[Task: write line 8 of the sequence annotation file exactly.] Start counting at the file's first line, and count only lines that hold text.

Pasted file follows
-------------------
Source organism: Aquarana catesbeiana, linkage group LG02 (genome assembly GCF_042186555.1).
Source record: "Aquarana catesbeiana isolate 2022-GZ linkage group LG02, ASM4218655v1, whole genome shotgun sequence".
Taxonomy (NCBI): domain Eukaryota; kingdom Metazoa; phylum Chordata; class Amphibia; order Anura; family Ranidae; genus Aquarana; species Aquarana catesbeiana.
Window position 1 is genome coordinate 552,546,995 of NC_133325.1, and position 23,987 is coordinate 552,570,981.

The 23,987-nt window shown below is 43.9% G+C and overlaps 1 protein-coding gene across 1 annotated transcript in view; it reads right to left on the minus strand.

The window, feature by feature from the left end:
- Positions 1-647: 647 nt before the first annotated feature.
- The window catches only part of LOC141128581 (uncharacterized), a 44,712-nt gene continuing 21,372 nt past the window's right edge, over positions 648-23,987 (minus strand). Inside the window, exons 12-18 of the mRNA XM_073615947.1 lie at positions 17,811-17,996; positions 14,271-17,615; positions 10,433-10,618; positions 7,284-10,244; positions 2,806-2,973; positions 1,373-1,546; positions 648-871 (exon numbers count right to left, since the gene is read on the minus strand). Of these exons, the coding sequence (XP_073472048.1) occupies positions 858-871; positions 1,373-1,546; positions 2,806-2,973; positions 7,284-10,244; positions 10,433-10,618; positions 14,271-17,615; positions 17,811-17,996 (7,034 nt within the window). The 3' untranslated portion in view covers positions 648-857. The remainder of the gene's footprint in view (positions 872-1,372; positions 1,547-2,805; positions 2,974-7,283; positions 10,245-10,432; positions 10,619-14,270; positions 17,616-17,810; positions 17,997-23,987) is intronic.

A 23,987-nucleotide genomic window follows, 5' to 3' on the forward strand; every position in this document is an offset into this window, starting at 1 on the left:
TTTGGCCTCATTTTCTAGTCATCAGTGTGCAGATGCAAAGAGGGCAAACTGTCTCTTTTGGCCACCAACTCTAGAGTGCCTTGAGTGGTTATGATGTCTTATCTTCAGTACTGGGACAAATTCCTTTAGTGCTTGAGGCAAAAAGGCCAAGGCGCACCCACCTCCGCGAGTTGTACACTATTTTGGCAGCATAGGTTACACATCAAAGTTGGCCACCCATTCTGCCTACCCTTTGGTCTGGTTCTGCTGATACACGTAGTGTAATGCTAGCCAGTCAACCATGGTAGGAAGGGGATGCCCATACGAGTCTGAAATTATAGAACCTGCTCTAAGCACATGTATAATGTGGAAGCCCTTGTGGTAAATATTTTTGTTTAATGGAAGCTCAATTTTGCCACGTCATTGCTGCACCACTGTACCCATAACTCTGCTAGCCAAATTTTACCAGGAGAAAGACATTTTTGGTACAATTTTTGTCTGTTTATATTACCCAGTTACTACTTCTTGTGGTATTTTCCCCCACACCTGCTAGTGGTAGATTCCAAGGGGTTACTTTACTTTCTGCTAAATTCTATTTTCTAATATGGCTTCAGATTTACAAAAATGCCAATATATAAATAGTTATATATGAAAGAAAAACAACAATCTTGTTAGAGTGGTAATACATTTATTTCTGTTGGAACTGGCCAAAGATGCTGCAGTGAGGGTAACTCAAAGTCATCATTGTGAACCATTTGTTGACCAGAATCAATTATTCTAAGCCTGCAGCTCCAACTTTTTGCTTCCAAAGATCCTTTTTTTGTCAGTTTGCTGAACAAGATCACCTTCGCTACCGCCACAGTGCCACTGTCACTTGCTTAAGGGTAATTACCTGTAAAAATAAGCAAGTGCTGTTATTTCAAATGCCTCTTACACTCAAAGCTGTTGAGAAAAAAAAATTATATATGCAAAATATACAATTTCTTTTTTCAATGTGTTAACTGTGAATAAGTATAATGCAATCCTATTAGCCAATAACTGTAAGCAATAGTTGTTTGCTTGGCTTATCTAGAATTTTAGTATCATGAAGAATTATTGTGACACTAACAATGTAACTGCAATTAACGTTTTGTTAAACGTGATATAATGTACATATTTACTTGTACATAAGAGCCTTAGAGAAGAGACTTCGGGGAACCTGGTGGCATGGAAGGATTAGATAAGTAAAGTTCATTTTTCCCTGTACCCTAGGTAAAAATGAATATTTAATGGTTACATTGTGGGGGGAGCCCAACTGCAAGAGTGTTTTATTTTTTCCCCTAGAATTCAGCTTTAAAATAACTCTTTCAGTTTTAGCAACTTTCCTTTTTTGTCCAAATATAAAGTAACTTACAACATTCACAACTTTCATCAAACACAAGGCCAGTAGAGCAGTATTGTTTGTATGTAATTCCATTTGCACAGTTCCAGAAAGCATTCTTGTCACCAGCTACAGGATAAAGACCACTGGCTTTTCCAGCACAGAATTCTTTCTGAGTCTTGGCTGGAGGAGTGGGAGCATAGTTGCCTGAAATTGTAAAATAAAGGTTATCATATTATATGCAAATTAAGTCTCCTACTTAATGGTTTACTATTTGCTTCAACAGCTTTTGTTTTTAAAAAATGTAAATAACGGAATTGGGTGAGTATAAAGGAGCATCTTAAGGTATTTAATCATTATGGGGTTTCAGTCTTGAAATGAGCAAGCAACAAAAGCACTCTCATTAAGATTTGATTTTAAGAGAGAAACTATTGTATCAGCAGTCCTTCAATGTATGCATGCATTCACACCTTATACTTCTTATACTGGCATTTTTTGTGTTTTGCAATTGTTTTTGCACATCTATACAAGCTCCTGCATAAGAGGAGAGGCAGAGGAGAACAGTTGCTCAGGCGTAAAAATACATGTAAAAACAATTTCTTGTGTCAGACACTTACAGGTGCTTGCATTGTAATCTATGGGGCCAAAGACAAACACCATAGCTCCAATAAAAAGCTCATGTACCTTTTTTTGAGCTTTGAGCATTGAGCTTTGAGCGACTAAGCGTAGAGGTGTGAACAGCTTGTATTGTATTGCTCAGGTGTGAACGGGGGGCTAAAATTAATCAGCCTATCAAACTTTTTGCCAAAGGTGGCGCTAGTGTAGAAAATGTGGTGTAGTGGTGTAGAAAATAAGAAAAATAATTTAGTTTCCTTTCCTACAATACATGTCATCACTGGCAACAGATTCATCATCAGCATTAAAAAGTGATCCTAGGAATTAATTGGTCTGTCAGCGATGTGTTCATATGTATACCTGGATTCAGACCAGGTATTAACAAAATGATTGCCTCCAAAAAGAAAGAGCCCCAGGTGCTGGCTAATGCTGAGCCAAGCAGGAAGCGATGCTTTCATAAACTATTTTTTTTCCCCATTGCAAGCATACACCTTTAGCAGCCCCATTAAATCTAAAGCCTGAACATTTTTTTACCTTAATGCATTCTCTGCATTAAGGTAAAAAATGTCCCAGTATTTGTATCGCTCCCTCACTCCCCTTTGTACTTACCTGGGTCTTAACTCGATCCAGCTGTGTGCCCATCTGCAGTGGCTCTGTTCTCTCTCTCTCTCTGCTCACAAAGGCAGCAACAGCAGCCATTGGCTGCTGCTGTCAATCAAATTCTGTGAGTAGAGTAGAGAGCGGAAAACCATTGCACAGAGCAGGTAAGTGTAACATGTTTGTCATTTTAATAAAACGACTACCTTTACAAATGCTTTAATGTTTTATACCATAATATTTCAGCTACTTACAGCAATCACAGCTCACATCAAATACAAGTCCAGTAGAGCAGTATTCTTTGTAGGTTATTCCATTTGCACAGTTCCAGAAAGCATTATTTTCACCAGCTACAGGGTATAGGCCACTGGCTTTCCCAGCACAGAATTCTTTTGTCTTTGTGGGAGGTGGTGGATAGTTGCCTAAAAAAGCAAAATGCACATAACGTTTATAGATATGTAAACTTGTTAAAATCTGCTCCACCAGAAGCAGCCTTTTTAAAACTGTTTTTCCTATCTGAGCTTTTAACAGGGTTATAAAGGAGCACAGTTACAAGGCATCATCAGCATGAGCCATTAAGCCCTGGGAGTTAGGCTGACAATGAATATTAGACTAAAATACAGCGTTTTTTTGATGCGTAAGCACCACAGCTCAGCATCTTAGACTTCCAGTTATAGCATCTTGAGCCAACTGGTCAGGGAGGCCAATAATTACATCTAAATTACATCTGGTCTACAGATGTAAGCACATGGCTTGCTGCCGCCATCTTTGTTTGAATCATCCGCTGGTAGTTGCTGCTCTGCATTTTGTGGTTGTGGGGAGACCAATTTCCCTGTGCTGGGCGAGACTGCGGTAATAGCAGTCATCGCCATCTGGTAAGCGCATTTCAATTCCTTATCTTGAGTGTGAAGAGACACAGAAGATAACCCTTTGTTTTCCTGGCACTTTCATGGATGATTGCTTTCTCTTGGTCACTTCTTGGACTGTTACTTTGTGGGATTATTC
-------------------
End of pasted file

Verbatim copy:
- The window catches only part of LOC141128581 (uncharacterized), a 44,712-nt gene continuing 21,372 nt past the window's right edge, over positions 648-23,987 (minus strand). Inside the window, exons 12-18 of the mRNA XM_073615947.1 lie at positions 17,811-17,996; positions 14,271-17,615; positions 10,433-10,618; positions 7,284-10,244; positions 2,806-2,973; positions 1,373-1,546; positions 648-871 (exon numbers count right to left, since the gene is read on the minus strand). Of these exons, the coding sequence (XP_073472048.1) occupies positions 858-871; positions 1,373-1,546; positions 2,806-2,973; positions 7,284-10,244; positions 10,433-10,618; positions 14,271-17,615; positions 17,811-17,996 (7,034 nt within the window). The 3' untranslated portion in view covers positions 648-857. The remainder of the gene's footprint in view (positions 872-1,372; positions 1,547-2,805; positions 2,974-7,283; positions 10,245-10,432; positions 10,619-14,270; positions 17,616-17,810; positions 17,997-23,987) is intronic.